Sheen prepared all of his sermons in the presence of the Blessed Sacrament, and one of his most important lessons he would teach about the Eucharist through his preaching and example was that we are to know Christ rather than simply knowing about Christ.[15] During the last decade or so of his life Sheen devoted himself to giving priestly retreats. The last conference he gave to his priestly retreatants was always a Holy Hour. This personal encounter with the Eucharistic Lord was indeed the key to his priestly and episcopal identity, and it was the precondition for his success in the work of evangelization. His love for the Eucharist was so intense and unwavering, that on one occasion as he was processing into the monastery church where he was beginning a priestly retreat, he was told that the tabernacle of this active church was empty. Inquiring about the situation, he was told that the church no longer used the tabernacle and that the Blessed Sacrament was reserved down the corridor. Sheen immediately halted the procession, and returned to the back of the church. When the bishop arrived on the scene to ask what was going on, Sheen informed the bishop that he would not begin the retreat until the Blessed Sacrament was returned to its proper place. Once the monks returned the Blessed Sacrament to the tabernacle, the retreat commenced.

Having traced some aspects of Fulton J. Sheen’s Eucharistic spirituality, we may now ask:  What can we learn from his teaching and example?

The Lord Jesus Christ must be at the center of everything, and for a Catholic, the most direct access to the encounter with Jesus Christ is through the Mass celebrated and Eucharistic Host adored. For many people, the demands of their active lifestyles could compete with the hectic speaking, teaching, preaching, and retreat schedules of Fulton Sheen. They may not be able to reach the ideal of daily Mass and a daily Holy Hour, but they can definitely make it a priority to reserve some time each day to talk with Jesus; do their best to attend Mass beyond the requirements of liturgical law; and to incorporate regular periods of Eucharistic adoration into their lives. As we consider our daunting schedules, it may be helpful to ponder Sheen’s sage observation: “The time one has for anything depends on how much he values it.”[16]

In our day and age, we are called to be bold and courageous in our expression of love for the Eucharist, as Sheen illustrated through his refusal to give a priestly retreat, even in the presence of the bishop, without the Eucharist accorded the adoration it deserves. While some people may misunderstand us or misjudge our intentions, such a fear must never prevent us from making Our Eucharistic Lord our first love.

We are also called to be persistent in our love for Christ sacramentally present in the Eucharistic species.  Sheen made his Eucharistic Holy Hour a daily event, a habit, and habits require discipline and persistence. We live in a country that seeks the “quick fix” to life’s many problems, or the easy “escape” from enduring difficulties, with a prime example of this being the staggering number of divorces. Our devotion to the Lord must be steadfast, not intermittent, so as to provide balance and clarity to our otherwise stressful and uncertain lifestyles.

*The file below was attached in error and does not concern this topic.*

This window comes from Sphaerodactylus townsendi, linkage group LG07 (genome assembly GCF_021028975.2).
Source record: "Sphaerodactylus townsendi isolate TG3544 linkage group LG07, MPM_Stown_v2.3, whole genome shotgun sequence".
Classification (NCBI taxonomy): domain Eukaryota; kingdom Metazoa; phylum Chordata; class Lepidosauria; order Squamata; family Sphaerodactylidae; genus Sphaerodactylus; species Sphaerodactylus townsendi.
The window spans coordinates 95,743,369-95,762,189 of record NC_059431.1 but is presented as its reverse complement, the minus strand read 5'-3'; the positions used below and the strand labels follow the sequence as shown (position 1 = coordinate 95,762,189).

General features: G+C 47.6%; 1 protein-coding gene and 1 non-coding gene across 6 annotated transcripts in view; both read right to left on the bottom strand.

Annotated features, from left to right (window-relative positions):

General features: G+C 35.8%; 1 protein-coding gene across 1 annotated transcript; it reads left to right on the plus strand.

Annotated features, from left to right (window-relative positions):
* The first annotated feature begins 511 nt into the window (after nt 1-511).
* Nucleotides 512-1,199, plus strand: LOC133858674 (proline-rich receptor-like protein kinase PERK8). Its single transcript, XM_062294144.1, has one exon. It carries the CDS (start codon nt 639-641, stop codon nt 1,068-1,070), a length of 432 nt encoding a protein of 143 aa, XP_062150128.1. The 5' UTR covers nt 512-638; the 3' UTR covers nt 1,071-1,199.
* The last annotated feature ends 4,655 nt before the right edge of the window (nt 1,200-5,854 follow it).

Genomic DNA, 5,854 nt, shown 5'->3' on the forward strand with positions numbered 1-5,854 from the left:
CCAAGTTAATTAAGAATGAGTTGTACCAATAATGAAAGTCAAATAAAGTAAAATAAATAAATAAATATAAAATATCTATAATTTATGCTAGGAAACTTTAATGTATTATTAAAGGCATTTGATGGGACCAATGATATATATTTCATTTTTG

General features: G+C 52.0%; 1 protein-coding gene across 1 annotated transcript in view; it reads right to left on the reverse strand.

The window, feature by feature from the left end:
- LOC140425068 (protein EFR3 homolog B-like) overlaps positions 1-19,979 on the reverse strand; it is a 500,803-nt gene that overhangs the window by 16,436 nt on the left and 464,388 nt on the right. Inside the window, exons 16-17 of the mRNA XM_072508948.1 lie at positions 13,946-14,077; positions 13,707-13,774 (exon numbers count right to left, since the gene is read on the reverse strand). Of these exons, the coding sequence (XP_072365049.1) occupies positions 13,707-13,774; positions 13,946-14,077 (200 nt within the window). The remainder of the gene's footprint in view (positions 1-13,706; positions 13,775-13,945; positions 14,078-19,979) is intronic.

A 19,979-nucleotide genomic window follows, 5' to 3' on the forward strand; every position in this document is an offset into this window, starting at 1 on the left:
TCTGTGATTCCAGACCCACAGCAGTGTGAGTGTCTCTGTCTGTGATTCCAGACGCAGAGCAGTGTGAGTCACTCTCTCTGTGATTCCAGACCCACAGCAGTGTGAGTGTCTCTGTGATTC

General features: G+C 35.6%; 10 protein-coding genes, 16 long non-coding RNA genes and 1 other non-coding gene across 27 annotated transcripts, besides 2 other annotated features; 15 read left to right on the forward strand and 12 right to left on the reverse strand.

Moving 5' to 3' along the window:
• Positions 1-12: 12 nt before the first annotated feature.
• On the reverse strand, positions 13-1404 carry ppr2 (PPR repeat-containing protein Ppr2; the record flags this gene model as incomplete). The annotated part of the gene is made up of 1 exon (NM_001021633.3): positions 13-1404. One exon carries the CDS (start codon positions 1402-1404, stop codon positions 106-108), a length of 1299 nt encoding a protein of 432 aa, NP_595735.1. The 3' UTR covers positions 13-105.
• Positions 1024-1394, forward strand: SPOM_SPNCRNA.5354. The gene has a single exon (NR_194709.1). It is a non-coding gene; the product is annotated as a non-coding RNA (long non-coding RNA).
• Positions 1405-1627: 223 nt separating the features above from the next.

We are also called to be authentic in the expression of our Eucharistic spirituality. There is no “one size fits all” spirituality within the Church, and so we are encouraged to discern the most effective way for us to grow in holiness. May we consider the insights and counsel of Archbishop Fulton Sheen as well as the collective wisdom of the Church’s innumerable saints, and incorporate into our own lives spiritual practices that align with our own personality within the boundaries of orthodoxy.

Pope St. John Paul II wrote, “Indeed, the Eucharist is the ineffable Sacrament! The essential commitment and, above all, the visible grace and source of supernatural strength for the Church as the People of God is to persevere and advance constantly in Eucharistic life and Eucharistic piety and to develop spiritually in the climate of the Eucharist.”[17] The closer one gets to the sun, the more the sun’s energy will engulfs them. The closer we get to the fireplace, the warmer we become. The more time we spend in close proximity with the Son of God and the Light of the World in the context of the Eucharistic Holy Hour, the more his light, life, and power will be channeled through our lives as we become veritable prisms, living icons of Christ.

SEE ALSO:

Dante and the Liturgical Formation of Desire

Editorial Statement: During the month of April, Church Life Journal will consider the nature of the liturgical imagination in art, music, sacramental prayer, and ritual action.

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[1] Fulton J. Sheen, Treasure in Clay, 66.

[2] Fulton J. Sheen, Treasure in Clay, 359.

[3] Fulton J. Sheen, The Mystical Body of Christ, 354.

[4] Sacrosanctum concilium, §10.

[5] Pope Benedict XVI, Sacramentum caritatis, §66.

[6] Fulton J. Sheen, Treasure in Clay, 120.

[7] Fulton J. Sheen, Treasure in Clay, 189.

[8] Fulton J. Sheen, Treasure in Clay, 189.

[9] Fulton J. Sheen, The Priest Is Not His Own, 247.

[10] Fulton J. Sheen, The Priest Is Not His Own, 244.

[11] Fulton J. Sheen, The Priest Is Not His Own, 244.

[12] Fulton J. Sheen, The Priest Is Not His Own, 240.

[13] Fulton J. Sheen, The Priest Is Not His Own, 241 (emphasis original).

[14] See Fulton J. Sheen, Those Mysterious Priests, 183.

[15] See Fulton J Sheen, Treasure in Clay, 191.

[16] Fulton J. Sheen, Go To Heaven, 156.

[17] John Paul II, Redemptor hominis, §20.

Mark J. Zia

Mark J. Zia is Professor of Theology at Benedictine College in Atchison, Kansas. He is author of the book, The Enduring Faith and Timeless Truths of Fulton Sheen, and a member of the Fellowship of Catholic Scholars.